Ethnicity and Periphery: The Archaeology of Identity in Russian America

Chapter
Part of the Contributions To Global Historical Archaeology book series (CGHA)

Abstract

Capitalism did not extend around the globe by an invisible hand; it was imposed in face-to-face encounters that drew European colonizers and indigenous populations into processes of confrontation, accommodation, and exchange. Russian conquest and rule of Alaska (1743–1867) was accompanied by class-mediated cultural fusion and the emergence of a new, creolized ethnicity, a transformation inscribed in textual records and archaeological sites of the colonial era. This chapter examines ethnic processes in Russian America on several scales: the dynamics of Russian participation in the capitalist world-system; relations of production within the colony, which varied as a function of supply and control; social hierarchy and interaction; and the material language of ethnic negotiation.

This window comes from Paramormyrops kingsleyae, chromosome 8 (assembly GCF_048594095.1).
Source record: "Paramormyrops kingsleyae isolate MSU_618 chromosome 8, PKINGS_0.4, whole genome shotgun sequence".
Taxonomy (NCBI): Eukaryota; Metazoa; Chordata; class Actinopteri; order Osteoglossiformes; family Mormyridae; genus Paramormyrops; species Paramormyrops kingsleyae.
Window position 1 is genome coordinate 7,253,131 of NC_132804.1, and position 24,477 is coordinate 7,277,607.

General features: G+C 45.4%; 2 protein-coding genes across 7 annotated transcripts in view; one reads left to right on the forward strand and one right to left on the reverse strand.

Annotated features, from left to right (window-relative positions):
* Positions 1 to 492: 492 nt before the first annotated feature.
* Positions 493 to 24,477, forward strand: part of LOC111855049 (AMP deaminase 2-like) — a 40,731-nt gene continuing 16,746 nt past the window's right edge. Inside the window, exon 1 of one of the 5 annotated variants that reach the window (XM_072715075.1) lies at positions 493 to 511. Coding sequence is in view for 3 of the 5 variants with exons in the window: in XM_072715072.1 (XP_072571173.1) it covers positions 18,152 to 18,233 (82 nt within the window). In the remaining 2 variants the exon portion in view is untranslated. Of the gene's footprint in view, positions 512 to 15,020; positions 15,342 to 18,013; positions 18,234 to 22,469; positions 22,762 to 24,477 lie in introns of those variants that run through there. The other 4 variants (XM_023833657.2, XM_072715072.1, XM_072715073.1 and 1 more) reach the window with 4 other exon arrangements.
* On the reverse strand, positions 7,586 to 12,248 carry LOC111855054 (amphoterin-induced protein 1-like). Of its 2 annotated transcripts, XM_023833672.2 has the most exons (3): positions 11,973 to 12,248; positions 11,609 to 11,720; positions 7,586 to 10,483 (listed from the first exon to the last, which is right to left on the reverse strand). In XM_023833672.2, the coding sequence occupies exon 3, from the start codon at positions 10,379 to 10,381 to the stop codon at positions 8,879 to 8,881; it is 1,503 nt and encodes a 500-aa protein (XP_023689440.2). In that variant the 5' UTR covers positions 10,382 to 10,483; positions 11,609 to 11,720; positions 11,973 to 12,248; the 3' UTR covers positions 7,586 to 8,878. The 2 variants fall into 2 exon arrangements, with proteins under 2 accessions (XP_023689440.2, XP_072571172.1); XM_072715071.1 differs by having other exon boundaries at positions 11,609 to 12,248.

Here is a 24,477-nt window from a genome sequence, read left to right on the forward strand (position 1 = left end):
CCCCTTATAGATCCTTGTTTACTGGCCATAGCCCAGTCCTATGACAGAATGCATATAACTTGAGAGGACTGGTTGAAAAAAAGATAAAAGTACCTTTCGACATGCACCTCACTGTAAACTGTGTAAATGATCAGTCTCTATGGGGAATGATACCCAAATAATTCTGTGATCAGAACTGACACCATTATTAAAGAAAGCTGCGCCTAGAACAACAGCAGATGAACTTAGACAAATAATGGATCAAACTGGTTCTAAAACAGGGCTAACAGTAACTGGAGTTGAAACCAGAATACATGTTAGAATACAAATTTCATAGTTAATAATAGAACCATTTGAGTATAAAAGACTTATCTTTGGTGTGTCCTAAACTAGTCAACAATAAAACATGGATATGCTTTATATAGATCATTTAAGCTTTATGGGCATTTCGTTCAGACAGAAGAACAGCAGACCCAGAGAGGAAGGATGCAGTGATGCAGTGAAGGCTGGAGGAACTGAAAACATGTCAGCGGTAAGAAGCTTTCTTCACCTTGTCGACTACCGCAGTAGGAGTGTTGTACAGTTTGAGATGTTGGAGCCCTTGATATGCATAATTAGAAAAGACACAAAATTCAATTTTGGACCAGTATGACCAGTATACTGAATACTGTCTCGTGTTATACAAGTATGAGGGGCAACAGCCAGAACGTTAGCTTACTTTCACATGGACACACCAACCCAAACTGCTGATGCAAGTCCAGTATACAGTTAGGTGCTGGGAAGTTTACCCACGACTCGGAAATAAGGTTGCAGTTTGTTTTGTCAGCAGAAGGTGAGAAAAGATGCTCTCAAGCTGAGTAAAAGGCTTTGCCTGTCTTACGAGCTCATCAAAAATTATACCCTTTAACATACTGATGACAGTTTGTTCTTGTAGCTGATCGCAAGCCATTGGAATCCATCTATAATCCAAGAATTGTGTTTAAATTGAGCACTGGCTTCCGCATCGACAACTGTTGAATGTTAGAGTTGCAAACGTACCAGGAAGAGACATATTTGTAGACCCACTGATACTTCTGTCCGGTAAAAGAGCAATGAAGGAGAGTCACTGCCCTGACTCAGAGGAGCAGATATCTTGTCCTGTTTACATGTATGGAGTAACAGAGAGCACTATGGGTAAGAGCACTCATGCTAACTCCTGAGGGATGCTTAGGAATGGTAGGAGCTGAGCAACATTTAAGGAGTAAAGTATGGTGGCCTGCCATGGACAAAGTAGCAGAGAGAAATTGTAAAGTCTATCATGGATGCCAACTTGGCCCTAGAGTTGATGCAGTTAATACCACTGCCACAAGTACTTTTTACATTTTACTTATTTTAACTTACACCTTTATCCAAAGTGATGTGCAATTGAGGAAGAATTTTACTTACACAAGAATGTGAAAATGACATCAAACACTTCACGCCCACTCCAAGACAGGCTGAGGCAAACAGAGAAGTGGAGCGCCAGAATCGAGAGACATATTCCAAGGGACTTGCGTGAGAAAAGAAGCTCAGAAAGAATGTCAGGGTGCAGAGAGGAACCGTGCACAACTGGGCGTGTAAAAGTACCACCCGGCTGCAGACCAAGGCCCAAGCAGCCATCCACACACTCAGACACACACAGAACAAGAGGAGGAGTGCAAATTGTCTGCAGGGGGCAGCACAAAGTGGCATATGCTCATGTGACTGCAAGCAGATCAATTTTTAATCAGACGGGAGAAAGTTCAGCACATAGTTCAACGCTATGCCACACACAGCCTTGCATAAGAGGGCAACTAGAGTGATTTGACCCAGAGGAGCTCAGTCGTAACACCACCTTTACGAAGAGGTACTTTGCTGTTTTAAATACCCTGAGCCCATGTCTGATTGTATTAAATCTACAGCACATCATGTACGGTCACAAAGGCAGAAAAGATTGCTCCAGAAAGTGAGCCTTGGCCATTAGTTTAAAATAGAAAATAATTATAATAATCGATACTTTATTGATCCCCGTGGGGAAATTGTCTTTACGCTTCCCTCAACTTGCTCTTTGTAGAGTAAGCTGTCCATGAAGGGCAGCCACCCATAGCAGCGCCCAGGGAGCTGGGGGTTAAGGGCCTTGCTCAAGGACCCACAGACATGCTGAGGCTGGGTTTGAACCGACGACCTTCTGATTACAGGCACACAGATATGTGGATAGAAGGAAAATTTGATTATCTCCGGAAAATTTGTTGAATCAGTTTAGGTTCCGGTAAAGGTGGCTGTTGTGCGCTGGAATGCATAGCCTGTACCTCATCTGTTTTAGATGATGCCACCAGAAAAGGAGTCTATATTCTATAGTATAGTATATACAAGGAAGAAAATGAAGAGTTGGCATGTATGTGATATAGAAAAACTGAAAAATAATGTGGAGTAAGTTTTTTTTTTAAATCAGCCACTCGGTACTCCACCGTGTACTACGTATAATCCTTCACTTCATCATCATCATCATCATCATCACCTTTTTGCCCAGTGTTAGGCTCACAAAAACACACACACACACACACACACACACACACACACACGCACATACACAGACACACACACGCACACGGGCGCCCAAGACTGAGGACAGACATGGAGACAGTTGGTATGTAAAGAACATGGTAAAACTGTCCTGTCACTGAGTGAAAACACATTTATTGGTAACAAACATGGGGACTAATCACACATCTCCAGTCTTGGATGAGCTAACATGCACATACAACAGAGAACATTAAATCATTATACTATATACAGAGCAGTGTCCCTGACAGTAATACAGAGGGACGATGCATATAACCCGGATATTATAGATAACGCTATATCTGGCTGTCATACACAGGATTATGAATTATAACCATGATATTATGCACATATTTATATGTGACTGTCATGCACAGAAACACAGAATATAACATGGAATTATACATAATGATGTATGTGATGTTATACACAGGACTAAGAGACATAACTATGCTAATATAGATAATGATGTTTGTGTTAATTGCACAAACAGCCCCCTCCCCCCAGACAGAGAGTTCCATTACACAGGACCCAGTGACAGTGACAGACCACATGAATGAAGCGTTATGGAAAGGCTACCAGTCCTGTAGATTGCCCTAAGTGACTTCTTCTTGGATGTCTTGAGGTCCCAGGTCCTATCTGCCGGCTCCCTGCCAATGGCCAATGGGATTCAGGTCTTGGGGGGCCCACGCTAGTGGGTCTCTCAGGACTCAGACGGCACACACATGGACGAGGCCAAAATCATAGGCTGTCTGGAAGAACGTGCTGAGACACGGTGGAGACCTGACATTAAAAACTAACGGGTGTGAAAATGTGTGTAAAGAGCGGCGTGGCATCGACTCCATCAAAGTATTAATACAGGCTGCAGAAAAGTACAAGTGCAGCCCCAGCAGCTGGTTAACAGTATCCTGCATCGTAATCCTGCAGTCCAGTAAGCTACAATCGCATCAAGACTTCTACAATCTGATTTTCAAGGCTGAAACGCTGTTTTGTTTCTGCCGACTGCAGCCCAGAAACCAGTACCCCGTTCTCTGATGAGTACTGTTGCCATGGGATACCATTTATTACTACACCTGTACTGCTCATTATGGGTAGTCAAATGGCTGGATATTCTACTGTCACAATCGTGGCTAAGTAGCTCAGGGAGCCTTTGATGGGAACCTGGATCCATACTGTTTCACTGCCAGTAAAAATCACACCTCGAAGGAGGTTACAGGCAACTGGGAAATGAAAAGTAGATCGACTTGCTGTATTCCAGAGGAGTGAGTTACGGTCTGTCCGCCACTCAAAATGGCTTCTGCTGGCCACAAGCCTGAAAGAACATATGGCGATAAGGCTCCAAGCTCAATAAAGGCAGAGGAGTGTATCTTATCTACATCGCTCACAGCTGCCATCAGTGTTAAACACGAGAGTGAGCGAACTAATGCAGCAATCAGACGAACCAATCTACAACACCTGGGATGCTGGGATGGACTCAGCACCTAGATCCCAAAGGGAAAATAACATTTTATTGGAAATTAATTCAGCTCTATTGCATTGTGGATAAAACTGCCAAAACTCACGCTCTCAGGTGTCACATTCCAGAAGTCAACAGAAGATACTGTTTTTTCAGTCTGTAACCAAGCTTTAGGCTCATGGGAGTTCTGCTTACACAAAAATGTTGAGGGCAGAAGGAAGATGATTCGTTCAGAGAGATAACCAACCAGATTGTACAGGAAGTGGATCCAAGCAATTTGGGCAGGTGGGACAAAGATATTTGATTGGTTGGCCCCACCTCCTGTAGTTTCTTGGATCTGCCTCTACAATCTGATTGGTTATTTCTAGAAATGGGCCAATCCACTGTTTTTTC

Keywords

Sugar Clay Europe Shipping Mold 

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© Springer Science+Business Media, LLC 2011

Authors and Affiliations

  1. 1.Arctic Studies Center, National Museum of Natural HistorySmithsonian InstitutionWashingtonUSA

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